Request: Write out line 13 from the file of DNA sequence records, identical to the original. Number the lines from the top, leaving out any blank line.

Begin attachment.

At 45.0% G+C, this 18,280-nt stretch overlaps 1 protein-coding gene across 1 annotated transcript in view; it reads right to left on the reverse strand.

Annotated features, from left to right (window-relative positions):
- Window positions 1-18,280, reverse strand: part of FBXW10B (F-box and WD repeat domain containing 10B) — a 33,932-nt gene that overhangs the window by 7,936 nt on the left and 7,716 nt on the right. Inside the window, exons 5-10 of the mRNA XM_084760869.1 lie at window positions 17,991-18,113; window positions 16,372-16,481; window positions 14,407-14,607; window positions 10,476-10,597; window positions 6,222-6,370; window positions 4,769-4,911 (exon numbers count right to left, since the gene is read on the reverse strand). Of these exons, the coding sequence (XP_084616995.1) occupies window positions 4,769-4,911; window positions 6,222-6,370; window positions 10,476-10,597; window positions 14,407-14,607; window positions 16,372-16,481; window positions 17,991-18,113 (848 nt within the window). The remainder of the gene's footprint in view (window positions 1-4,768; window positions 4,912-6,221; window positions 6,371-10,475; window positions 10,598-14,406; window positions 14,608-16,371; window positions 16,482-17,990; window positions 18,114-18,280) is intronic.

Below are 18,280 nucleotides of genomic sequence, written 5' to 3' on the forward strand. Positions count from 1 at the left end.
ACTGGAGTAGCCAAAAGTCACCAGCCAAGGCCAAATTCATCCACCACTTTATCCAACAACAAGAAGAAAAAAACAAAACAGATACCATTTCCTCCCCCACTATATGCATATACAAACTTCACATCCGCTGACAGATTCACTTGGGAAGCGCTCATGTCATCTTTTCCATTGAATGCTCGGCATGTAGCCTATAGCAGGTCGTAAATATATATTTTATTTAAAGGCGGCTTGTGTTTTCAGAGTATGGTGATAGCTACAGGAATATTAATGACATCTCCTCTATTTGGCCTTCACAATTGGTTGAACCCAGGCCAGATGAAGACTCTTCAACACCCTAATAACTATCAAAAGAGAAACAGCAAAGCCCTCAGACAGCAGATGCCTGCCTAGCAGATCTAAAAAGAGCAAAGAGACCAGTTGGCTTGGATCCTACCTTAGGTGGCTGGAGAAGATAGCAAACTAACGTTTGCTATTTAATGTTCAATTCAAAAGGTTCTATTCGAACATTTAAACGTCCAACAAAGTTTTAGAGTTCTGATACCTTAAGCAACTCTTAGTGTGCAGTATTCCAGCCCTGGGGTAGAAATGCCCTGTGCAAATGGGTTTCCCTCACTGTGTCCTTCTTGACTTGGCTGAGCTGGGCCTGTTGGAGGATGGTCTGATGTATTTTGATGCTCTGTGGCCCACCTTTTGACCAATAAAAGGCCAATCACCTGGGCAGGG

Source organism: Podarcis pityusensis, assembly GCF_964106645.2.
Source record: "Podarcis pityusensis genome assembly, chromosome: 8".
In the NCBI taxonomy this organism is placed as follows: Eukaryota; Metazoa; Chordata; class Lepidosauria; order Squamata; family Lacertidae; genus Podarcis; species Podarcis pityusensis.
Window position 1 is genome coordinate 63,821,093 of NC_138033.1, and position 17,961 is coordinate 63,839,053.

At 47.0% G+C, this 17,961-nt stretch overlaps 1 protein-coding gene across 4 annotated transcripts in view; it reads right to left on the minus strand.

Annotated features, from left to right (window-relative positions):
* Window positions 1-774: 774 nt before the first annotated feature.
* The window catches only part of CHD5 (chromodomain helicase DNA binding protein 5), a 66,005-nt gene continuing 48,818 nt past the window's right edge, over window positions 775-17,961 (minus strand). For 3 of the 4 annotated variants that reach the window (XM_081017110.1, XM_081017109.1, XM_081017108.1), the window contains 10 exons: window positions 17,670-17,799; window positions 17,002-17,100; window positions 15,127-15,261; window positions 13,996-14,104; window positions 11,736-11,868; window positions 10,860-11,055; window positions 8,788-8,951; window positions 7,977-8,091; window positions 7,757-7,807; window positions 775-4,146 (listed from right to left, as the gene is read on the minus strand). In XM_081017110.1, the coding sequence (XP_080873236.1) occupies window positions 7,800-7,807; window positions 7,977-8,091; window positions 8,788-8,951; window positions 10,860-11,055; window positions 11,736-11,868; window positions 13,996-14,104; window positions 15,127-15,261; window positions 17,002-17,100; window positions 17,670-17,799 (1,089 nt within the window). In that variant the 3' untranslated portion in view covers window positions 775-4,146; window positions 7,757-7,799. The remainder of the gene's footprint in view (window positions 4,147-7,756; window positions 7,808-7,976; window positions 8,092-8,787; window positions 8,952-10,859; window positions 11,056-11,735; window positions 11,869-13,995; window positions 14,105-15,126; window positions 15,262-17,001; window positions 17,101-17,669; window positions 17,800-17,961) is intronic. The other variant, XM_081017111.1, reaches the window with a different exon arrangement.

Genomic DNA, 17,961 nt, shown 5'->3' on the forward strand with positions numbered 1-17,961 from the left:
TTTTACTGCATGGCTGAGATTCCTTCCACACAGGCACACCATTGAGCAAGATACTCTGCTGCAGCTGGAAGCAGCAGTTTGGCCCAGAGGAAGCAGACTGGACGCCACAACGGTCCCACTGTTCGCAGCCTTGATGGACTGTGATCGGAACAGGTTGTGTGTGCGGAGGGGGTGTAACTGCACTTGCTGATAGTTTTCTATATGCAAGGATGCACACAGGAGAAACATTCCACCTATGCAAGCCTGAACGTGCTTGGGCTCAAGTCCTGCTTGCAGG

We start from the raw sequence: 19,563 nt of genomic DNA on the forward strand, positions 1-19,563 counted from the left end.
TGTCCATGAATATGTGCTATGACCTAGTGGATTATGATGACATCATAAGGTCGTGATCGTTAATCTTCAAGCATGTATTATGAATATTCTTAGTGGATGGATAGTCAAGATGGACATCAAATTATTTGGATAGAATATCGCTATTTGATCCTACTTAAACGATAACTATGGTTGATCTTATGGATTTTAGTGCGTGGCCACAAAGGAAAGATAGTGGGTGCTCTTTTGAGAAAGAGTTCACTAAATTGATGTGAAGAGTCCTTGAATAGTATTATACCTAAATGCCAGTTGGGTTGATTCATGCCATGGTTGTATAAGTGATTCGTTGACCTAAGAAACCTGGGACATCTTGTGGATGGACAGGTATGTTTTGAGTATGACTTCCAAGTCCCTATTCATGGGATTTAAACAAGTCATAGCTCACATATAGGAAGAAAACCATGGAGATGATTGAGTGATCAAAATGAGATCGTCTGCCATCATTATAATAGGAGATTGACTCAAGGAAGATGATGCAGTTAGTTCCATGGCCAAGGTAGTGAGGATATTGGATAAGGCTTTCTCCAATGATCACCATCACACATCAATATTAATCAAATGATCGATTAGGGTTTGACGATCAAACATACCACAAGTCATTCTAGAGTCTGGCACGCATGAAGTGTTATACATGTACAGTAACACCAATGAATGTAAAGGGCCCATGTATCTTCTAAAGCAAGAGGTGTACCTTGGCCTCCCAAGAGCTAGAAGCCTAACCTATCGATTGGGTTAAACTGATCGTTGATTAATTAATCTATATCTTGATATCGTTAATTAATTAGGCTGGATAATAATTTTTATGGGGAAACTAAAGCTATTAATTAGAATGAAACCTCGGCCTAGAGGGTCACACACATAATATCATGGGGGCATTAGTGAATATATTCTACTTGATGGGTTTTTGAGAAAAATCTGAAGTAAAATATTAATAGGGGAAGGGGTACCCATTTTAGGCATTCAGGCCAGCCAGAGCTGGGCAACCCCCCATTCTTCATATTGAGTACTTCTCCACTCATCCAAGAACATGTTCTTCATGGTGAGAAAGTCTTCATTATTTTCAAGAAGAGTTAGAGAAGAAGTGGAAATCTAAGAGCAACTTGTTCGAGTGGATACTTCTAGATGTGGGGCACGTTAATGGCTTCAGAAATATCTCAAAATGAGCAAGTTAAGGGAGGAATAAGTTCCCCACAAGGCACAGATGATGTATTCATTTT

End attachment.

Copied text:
* The window catches only part of CHD5 (chromodomain helicase DNA binding protein 5), a 66,005-nt gene continuing 48,818 nt past the window's right edge, over window positions 775-17,961 (minus strand). For 3 of the 4 annotated variants that reach the window (XM_081017110.1, XM_081017109.1, XM_081017108.1), the window contains 10 exons: window positions 17,670-17,799; window positions 17,002-17,100; window positions 15,127-15,261; window positions 13,996-14,104; window positions 11,736-11,868; window positions 10,860-11,055; window positions 8,788-8,951; window positions 7,977-8,091; window positions 7,757-7,807; window positions 775-4,146 (listed from right to left, as the gene is read on the minus strand). In XM_081017110.1, the coding sequence (XP_080873236.1) occupies window positions 7,800-7,807; window positions 7,977-8,091; window positions 8,788-8,951; window positions 10,860-11,055; window positions 11,736-11,868; window positions 13,996-14,104; window positions 15,127-15,261; window positions 17,002-17,100; window positions 17,670-17,799 (1,089 nt within the window). In that variant the 3' untranslated portion in view covers window positions 775-4,146; window positions 7,757-7,799. The remainder of the gene's footprint in view (window positions 4,147-7,756; window positions 7,808-7,976; window positions 8,092-8,787; window positions 8,952-10,859; window positions 11,056-11,735; window positions 11,869-13,995; window positions 14,105-15,126; window positions 15,262-17,001; window positions 17,101-17,669; window positions 17,800-17,961) is intronic. The other variant, XM_081017111.1, reaches the window with a different exon arrangement.